# the still point of the turning world (part 1)

” Whenever the net absorbs a medium, it re-creates that medium in its own image. In not only dissolves the mediums physical form; it injects the mediums content with hyperlinks, breaks up the content into searchable chunks, and surrounds the content with the content of all the other media it has absorbed. All these changes in the form of the content also change the way we use, experience, and even understand the content”

The Shallows, p90

“Whenever we turn on our computer, we are plunged into an “ecosystem of interruption technologies”

The Shallows, p91

In 2007 I recall watching the following video by anthropologist Mark Wesch.

It was a clear call to re-think the impact that the ‘internet’ or ‘world wide web’ has on society. In a nutshell:

  • With simple tools for contribution we are the web i.e we make, organize, view, prioritize the ‘web’
  • It correctly identified Web 2.0 as the social web
  • It realized the impact of this medium on concepts such as copyright, authorship, identity, ethics, governance, privacy, commerce, family, love and ourselves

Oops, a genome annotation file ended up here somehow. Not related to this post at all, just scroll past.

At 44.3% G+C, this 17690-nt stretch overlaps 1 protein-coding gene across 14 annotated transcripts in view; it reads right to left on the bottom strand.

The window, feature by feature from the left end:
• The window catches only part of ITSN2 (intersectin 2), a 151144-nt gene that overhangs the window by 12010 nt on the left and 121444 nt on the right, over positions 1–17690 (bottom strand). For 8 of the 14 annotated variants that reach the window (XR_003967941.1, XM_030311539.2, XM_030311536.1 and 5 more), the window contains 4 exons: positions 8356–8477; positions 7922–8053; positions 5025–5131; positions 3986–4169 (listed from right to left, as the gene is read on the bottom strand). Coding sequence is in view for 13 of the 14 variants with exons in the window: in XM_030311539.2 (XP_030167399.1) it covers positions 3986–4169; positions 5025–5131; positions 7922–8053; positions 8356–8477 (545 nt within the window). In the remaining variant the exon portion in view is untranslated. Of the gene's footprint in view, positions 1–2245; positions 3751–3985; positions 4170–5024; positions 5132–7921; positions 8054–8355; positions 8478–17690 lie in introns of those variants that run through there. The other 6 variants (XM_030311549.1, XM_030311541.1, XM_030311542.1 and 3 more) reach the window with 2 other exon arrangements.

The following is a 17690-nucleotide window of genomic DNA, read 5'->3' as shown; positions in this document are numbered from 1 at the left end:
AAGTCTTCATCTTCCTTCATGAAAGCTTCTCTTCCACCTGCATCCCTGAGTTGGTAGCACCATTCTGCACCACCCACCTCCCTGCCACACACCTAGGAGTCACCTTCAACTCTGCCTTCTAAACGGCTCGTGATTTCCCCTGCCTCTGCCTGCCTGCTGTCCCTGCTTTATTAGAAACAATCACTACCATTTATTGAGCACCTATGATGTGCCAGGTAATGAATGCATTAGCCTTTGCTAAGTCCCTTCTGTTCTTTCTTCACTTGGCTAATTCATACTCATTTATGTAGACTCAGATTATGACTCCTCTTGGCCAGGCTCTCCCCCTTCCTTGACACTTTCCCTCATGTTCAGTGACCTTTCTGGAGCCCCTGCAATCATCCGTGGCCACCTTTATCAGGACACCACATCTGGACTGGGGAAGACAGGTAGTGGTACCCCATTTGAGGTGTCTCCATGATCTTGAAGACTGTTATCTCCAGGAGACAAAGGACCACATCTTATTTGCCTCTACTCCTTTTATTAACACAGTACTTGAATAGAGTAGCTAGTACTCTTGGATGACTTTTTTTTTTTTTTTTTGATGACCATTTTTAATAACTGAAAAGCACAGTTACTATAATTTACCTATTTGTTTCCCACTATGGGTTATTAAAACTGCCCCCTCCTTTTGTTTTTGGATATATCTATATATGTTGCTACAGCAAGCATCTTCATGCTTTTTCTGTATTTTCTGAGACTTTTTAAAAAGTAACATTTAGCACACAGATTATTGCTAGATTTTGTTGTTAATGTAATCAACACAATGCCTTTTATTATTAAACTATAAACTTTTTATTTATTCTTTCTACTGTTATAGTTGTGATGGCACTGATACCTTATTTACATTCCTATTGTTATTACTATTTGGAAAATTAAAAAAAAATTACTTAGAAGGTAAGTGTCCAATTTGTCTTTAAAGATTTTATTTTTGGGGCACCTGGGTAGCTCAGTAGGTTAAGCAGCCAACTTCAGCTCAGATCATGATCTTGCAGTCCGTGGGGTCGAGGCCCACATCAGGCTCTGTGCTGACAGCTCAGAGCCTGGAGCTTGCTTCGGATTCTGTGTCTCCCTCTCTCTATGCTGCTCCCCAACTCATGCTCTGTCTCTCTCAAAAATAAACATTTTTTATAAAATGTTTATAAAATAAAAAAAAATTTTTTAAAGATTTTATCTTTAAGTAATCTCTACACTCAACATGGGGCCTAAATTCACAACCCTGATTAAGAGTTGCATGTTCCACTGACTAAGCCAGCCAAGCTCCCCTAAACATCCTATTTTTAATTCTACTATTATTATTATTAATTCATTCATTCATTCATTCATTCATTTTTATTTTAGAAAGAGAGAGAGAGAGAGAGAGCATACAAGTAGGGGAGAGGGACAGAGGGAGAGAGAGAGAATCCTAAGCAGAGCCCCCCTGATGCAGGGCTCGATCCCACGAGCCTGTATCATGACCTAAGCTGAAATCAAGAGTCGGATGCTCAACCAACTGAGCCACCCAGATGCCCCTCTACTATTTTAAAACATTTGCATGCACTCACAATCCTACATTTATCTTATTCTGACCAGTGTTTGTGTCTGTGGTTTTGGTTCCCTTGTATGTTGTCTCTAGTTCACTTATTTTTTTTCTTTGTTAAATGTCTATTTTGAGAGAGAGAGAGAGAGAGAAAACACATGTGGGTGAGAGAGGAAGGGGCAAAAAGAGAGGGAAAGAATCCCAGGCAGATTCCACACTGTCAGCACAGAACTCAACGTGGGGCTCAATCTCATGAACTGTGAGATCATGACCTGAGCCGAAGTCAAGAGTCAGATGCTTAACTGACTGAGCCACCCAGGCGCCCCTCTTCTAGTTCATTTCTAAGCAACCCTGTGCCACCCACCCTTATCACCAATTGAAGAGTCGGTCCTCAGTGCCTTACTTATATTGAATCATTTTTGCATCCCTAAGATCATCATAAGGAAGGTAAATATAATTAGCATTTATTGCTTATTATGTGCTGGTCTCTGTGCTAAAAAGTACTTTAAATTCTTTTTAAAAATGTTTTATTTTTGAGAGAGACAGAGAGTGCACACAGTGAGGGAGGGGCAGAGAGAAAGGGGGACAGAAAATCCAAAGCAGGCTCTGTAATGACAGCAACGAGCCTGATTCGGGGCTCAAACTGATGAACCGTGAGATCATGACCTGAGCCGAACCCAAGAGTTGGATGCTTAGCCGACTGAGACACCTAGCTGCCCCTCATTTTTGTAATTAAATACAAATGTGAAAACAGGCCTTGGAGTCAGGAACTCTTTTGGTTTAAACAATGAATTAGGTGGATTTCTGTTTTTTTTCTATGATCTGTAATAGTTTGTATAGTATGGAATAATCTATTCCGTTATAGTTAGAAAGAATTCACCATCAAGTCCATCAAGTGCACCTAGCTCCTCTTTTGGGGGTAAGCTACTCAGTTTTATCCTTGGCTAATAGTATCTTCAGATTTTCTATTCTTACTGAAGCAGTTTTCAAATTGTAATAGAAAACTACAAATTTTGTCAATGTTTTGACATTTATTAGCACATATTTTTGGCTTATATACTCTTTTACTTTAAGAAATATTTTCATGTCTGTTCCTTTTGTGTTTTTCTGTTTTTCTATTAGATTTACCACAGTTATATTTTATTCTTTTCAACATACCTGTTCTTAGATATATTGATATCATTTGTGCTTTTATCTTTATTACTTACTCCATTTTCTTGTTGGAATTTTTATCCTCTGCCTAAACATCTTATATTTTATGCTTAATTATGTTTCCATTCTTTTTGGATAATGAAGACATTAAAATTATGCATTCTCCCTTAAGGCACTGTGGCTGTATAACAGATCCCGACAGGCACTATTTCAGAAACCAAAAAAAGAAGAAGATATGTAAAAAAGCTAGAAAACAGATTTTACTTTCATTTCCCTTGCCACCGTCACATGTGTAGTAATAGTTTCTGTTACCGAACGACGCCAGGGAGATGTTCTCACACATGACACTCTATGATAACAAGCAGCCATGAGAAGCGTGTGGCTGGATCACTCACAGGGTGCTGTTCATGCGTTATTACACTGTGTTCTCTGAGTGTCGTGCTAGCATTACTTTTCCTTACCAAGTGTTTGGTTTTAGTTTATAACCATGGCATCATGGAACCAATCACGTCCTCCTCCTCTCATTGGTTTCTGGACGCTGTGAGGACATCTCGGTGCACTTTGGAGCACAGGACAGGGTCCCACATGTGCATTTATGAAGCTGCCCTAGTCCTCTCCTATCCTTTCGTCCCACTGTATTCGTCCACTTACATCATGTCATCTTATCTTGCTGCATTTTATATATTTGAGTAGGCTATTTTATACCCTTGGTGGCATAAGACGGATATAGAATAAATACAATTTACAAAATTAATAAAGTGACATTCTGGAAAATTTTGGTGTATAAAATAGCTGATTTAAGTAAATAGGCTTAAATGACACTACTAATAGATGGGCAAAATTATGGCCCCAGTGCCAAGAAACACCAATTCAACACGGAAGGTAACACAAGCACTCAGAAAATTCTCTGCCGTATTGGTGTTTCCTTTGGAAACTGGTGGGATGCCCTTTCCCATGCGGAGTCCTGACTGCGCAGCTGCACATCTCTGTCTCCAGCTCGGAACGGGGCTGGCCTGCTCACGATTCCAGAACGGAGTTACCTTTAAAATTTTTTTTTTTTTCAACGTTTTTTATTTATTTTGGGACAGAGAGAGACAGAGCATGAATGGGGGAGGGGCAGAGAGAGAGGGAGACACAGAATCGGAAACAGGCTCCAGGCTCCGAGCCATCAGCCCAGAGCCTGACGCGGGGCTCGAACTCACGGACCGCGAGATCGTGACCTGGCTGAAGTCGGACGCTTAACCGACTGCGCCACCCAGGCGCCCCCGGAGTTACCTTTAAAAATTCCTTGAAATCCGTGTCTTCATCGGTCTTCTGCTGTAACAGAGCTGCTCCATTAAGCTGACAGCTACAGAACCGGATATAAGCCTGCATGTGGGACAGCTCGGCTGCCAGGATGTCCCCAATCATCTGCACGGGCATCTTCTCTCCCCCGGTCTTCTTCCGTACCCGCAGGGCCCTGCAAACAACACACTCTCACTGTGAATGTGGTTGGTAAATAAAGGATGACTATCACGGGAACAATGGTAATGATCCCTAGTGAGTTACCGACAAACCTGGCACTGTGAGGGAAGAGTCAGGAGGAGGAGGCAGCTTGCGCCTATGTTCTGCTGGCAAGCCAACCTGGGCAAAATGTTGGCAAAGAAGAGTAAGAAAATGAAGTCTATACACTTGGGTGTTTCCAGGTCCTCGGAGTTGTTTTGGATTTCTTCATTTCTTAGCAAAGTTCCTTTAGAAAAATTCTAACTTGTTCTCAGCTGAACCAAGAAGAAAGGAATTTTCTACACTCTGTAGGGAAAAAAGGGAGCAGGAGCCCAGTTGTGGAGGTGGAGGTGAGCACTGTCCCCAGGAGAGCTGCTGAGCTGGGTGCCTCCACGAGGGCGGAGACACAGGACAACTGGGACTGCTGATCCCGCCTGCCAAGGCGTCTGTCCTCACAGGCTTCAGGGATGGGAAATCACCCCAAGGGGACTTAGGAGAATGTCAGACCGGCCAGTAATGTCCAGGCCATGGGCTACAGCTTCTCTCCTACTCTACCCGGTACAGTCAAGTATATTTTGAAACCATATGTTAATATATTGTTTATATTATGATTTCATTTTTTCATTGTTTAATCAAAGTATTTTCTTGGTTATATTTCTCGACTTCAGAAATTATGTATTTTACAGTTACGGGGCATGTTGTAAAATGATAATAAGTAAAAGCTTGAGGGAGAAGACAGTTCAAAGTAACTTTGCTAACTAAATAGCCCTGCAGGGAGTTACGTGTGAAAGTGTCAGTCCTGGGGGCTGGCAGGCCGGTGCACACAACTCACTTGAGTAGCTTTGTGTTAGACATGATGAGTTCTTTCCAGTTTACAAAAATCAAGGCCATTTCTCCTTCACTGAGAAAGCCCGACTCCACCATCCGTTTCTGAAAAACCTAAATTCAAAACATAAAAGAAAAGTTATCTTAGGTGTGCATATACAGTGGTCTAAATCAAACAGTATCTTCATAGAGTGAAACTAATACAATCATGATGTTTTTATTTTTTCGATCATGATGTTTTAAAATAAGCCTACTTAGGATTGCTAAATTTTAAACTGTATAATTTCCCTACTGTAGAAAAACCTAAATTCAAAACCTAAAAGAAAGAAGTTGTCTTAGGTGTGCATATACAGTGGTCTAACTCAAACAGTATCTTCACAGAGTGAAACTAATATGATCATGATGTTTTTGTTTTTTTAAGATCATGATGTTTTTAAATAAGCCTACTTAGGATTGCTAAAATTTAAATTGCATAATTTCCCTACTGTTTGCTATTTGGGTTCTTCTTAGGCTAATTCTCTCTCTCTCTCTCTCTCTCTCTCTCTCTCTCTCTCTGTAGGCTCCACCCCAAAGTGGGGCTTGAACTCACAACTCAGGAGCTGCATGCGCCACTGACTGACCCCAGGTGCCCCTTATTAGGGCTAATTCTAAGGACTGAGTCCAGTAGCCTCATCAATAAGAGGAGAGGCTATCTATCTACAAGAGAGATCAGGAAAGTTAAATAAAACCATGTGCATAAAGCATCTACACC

In a sense Mark Wesch stepped outside the phenomenon of the web and posed very important questions for all thinking people to consider. Since 2007 this pattern has continued with greater clarity and I will zone in on one area of impact in this weeks blog.


Do we/our students remember what this is?

You sit down in a comfortable chair. Comfortable, because you may sustain this activity for an hour or even two. You usually remove distraction i.e T.V off, away from the phone, in relaxed state. You pick up a bound set of pages that progress in a linear fashion – jumping from page to page offers no advantage, in fact it’s sometimes necessary to read slowly and absorb, to stop and ponder or even to just marvel of the ideas or narrative unfolding before you. 

T.S Elliot more eloquently termed this process as the “..still point of the turning world”.

Hold on to this thought. If the internet was a brain how would it function? Some suggestions:

  • multitasking = default
  • cover vast amounts of information at shallow depths